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VentureKits Founder Leslie Feinzaig launched the Seattle Female Founders Alliance to help women in tech get ahead. (Photo by Meryl Schenker)

I don’t actually want to talk about how hard it is to be a woman in tech. I realize this is an unoriginal statement. Unfortunately, with time and experience, I’ve had to face the reality that our industry is not a meritocracy. Even though I want to believe it is.

Last summer, inspired by my career in tech and the birth of my daughter, I started a company with a mission to introduce kids to entrepreneurship, so that all kids can have a more equal chance to become tomorrow’s leaders. In the process, I learned firsthand what I had only heard about before.

I thought it was hard to be a woman in technology. It pales in comparison to what you face as a female startup founder.

And while venture-scale entrepreneurship is hard on anyone, consider this: only 2.19 percent of venture capital invested in 2016 went to female-founded companies. In other words, what is already a moonshot for men is orders of magnitude harder for women.

The good news is that there is no shortage of people trying to help. I feel tremendous gratitude to all of them: mentors, investors, bankers, executives, connectors, lawyers, advisors, recruiters, event organizers, journalists, non-profits, activists, and more. I thank you all sincerely. Please, don’t stop doing what you’re doing.

But it’s hard for me to sit on the sidelines for long on an issue that affects me so personally. Like any entrepreneur, I would rather fix a problem than wallow in it. So I gave it some thought and decided to try something simple, a minimum viable idea: What if founders intentionally helped one another? What if we built an alliance that enabled our efforts to scale?

I decided to lead by example, going out of my way to help every female founder by connecting with them, amplifying their message, and referring them to people who can really move the needle for their startup. Every time I did so, I asked them to pay it forward to other female founders.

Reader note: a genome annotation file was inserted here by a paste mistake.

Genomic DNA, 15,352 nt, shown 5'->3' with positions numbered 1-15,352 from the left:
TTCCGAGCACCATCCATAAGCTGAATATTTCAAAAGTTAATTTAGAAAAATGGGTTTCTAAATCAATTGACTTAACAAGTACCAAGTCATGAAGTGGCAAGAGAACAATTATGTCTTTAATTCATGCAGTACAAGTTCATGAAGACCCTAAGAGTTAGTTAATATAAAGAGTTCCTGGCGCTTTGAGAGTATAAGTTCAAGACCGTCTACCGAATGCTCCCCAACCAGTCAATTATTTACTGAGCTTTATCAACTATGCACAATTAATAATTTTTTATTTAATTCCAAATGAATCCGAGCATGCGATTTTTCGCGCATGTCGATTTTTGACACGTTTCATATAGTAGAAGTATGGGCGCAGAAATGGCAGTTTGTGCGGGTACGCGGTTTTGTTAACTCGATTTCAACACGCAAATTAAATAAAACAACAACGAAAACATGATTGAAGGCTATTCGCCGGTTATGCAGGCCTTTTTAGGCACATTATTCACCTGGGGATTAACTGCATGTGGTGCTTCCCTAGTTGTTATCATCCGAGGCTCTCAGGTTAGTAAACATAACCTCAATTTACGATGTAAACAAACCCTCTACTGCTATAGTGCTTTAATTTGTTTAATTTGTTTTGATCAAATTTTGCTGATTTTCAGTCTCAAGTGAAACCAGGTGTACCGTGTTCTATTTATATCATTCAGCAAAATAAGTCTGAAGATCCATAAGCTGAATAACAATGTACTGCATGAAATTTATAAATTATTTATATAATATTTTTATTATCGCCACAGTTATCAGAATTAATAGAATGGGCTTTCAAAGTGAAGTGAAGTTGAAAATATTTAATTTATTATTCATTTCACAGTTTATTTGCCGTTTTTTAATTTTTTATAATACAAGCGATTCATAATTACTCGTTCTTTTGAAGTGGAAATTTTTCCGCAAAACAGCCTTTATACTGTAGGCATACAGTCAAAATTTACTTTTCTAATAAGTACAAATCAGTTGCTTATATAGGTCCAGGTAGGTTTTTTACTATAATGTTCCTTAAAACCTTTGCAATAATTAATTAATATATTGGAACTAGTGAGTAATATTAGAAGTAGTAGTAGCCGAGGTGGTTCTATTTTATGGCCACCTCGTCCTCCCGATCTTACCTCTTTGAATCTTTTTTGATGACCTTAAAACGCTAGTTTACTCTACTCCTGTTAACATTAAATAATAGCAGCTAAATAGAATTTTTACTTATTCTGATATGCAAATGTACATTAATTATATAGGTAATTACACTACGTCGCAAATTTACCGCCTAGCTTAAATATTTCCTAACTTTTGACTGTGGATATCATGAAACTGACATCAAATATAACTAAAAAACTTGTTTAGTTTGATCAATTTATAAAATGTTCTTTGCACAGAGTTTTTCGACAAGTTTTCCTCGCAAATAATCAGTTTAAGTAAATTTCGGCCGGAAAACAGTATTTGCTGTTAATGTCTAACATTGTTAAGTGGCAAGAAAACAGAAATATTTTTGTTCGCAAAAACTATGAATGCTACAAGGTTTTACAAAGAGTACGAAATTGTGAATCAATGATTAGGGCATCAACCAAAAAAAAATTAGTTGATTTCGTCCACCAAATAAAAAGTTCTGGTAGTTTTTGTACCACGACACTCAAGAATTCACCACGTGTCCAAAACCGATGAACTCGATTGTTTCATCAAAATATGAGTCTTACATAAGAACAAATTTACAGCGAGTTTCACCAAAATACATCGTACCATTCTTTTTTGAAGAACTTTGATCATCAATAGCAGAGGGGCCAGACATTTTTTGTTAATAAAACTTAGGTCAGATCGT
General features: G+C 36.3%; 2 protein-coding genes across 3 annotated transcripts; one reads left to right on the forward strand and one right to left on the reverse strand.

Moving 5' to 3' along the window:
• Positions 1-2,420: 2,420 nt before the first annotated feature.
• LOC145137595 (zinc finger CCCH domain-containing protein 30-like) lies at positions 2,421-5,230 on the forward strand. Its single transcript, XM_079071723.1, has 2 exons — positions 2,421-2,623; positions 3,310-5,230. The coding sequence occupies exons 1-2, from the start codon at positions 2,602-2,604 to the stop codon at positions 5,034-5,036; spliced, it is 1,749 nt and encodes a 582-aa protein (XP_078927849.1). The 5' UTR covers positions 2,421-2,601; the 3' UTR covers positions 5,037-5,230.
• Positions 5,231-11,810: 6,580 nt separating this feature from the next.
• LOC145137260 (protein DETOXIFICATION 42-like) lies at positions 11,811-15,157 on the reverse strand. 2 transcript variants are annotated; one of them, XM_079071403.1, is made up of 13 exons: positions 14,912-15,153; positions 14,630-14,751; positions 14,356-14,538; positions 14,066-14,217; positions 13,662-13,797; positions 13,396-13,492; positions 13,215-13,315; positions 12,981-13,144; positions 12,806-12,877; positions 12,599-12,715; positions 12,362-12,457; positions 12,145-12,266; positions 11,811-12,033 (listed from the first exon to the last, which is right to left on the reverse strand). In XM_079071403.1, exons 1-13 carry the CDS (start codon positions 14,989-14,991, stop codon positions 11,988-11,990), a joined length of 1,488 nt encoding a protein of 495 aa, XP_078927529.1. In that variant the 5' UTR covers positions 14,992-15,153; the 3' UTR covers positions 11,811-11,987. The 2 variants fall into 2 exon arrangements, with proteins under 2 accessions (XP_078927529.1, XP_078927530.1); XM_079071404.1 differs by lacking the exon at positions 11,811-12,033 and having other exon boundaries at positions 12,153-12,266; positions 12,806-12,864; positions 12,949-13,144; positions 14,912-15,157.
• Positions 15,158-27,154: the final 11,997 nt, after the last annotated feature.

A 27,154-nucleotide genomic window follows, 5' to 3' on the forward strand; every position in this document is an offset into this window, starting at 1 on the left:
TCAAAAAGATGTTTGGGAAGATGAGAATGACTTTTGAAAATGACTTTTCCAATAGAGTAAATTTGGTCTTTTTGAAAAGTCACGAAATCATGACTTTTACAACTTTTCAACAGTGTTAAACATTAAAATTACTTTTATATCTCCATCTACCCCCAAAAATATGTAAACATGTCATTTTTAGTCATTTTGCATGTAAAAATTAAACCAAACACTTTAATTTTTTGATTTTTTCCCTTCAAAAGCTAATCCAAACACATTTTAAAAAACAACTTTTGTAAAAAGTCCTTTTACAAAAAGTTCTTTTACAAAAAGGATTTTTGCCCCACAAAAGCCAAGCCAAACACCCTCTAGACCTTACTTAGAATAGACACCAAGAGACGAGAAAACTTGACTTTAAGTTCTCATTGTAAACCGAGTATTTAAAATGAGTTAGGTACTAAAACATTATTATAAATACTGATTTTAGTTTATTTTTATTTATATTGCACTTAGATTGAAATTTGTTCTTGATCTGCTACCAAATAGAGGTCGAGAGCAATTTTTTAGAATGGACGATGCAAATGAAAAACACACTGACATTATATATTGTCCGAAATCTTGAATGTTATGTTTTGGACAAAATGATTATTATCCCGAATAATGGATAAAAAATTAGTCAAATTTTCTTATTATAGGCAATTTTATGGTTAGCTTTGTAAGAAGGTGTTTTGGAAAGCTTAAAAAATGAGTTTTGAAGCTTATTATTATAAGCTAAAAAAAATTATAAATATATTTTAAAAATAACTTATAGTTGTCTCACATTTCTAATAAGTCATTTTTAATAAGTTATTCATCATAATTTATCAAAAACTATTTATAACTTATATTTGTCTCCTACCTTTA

I realize these actions — connect, amplify, refer — could very well be the start of a future awesome acronym. But CAR? It’s missing something. I have some ideas on what goes next. You can add yours in the comments.

I also realize most people already do much of what I described. It’s part of what you do as a startup advisor (in return for equity and sometimes cash), and many people do it for their friends for free. But if we always charge, and only help the female founders in our immediate circle, our efforts just won’t scale. And without scale, we will never put a dent in the 2.19 percent.

So, I started a private Facebook group and added all my female startup founder friends in and around Seattle. Then they added their friends, and they added their friends, and then there weren’t many more women left to be added, because there are just not that many of us around here to begin with (see 2.19 percent). It didn’t take long for group members to take the initiative and organize ways to help each other. All of the sudden, founders who had never met in person were having a direct and positive impact on each other within days of meeting online.

We now call ourselves the Seattle Female Founders Alliance (I like to call us the 2.19 percent Alliance). As of today, we are 60 (and counting) startup founders, startup CEOs, and founders who have had an exit. The group includes every female startup founder or CEO to win a GeekWire Award and nearly every female founder or CEO to raise a major round locally in the last three years, as well as up and comers that most of you haven’t heard of… yet.

Wanna join? It’s super easy! All you have to do is identify as a woman and start a venture-scale company or social enterprise, and work on it full time (or have a successful exit by the time you join). It must be legally incorporated, have an online presence, or other solid evidence that you really took the leap. If you check all those boxes, fill in this form and we’ll be in touch. If you’re not a female founder, but you support our mission, we want to hear from you too.

Once you join, you will meet some of the most amazing women I have ever come across. You will most likely experience their active support straight away. You will get a chance to meet some in person at our private meetups. And you will benefit from the events we are collectively organizing — like our inaugural Founders Showcase in May, a private event for Seattle’s investing community to meet Seattle’s Female Founders.

But this isn’t just a networking group. Joining comes at a price: a price you have to pay forward.

You’ll have to connect with other founders, learn about their company and ask how you can help.

You’ll have to amplify all the other founders’ voices and messages. Sometimes you’ll have to share the spotlight.

You’ll have to refer other worthy founders to needle-movers, like investors, media, customers, conference organizers, and potential employees. Imagine if you walked out of every investor meeting having name-dropped three other alliance members. Now imagine we all did the same, every founder, at every meeting, with every investor.

Individually we are drops of water. Together, we’re a thunderstorm.

Seattle female founders and CEOs, and female founders of the world: We need each other. Let’s help each other succeed. Join us and pledge to connect, amplify, refer, and the other thing(s) that are missing from the future awesome acronym. Let’s break the 2.19 percent, and not just by a little.

And when we do, let our startup stories and battle scars have no more to do with our gender, and everything to do with our relentless quest for customer love, ROI, employee happiness, and positive societal impact.

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